Egg whites and sugar make these cookies light and airy; the resulting treats are far from ordinary. Learn how to make them with these five simple steps and tips.
September 26, 2012
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How to Make Meringue Cookies
Meringues are unlike any other cookie. They melt in your mouth, and the basic formula–stiffly beaten egg whites and sugar–is virtually fat free and a blank canvas waiting to take on a variety of flavors.
Start with chilled eggs, since they're easier to separate without breaking the yolks. Gently crack the egg, keeping the shell together. Hold a cupped hand over a bowl. With the other, gently separate the shell along the crack, letting the yolk and white drip into your waiting hand. Keeping the solid yolk in your hand, allow the white to fall through your fingers into the bowl below. Fat, which is found in yolks, is the enemy of light, airy, stiffly beaten egg whites. Reserve the yolk in a separate bowl for another use, and throw away the shell.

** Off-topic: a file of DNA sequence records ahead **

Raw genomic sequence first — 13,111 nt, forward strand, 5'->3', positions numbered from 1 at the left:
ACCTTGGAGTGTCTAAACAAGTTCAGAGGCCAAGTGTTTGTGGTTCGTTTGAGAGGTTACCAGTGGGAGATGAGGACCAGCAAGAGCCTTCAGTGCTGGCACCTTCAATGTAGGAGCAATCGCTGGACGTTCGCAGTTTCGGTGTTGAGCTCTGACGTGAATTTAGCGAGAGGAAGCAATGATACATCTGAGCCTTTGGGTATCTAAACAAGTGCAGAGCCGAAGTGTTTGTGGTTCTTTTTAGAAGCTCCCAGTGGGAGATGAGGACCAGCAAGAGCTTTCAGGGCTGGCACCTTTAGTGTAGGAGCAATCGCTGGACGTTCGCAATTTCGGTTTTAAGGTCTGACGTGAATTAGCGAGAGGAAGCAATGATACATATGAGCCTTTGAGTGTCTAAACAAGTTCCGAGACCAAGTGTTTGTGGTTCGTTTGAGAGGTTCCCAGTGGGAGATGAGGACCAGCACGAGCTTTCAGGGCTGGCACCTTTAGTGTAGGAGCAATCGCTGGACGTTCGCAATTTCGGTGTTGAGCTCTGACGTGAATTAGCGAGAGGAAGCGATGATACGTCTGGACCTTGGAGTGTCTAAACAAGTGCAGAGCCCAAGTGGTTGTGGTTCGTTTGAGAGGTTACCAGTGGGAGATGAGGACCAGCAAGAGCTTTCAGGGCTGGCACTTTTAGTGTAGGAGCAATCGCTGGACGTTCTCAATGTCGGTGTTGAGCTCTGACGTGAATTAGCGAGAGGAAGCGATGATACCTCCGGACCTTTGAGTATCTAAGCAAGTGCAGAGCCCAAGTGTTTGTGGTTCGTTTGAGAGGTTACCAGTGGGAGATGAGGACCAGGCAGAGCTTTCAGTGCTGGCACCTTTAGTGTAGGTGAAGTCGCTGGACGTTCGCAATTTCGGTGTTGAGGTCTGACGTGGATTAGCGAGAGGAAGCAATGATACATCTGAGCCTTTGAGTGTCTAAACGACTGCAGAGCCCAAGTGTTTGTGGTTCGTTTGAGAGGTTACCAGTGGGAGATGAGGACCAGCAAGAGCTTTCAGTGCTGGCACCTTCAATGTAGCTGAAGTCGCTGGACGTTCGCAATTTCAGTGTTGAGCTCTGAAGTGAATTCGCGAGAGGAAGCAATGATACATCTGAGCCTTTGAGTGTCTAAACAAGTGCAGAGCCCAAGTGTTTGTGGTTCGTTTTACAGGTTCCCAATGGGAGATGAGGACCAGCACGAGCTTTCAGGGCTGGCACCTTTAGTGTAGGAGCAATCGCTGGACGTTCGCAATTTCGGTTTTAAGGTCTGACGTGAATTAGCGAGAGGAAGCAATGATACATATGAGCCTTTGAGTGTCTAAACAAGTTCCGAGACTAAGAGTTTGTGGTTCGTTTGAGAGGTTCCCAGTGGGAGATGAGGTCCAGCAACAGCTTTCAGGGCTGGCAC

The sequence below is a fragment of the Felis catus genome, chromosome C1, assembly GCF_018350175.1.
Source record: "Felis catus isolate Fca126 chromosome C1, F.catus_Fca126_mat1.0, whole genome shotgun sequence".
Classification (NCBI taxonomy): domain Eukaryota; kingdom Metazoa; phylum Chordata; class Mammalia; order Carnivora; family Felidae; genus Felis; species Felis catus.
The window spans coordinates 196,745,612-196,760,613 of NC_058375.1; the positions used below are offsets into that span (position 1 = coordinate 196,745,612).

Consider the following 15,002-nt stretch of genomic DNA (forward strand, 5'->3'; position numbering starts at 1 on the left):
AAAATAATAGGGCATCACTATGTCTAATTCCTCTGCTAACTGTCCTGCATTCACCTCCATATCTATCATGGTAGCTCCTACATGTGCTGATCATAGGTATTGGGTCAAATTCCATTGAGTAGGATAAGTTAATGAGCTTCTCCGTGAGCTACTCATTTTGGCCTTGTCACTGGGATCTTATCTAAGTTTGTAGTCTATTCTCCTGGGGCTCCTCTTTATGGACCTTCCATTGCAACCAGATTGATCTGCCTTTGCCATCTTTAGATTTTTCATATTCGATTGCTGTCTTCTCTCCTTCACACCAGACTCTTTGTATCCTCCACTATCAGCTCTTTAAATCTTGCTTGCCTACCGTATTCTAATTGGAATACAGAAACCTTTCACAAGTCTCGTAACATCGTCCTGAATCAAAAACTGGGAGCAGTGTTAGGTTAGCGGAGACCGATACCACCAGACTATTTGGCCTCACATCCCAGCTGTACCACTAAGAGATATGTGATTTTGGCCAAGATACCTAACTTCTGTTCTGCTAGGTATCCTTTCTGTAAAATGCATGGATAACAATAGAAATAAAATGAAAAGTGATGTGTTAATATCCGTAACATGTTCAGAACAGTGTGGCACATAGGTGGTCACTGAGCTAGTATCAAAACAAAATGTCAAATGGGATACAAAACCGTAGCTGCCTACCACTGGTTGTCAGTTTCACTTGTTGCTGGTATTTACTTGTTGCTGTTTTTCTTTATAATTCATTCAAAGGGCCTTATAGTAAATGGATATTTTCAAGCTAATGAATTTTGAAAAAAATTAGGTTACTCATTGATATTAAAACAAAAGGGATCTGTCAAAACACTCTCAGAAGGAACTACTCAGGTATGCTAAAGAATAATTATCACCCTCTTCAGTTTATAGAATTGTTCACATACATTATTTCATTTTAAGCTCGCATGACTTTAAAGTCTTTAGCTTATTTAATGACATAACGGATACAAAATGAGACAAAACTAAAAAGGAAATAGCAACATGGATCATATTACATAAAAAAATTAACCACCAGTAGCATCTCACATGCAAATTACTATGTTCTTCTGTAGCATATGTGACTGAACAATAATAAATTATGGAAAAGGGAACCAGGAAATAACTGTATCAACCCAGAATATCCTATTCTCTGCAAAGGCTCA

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Step Two: Initial Mixing
Place the egg whites and cream of tartar (added to stabilize the egg whites) in a large, clean bowl; beat with a mixer with clean, dry beaters at medium speed until soft peaks form.
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Step Three: Increase Mixing, Add Sugar
Increase the mixer speed to high, and gradually add granulated sugar and then powdered sugar, 1 tablespoon at a time, beating until stiff peaks form. Add vanilla seeds and extract; beat just until blended.
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Step Four: Pastry Art
For picture-perfect meringues, spoon the batter into a pastry bag fitted with a large star tip; pipe 60 mounds onto prepared baking sheets.
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Step Five: Bake and Finish
You can also scoop the batter with a spoon, using your finger to transfer the batter onto the baking sheets. Bake the meringues slowly at 225° for 1 1/2 hours. Turn the oven off, and leave the meringues in the oven with the door closed for 1 1/2 hours or until the meringues are dry.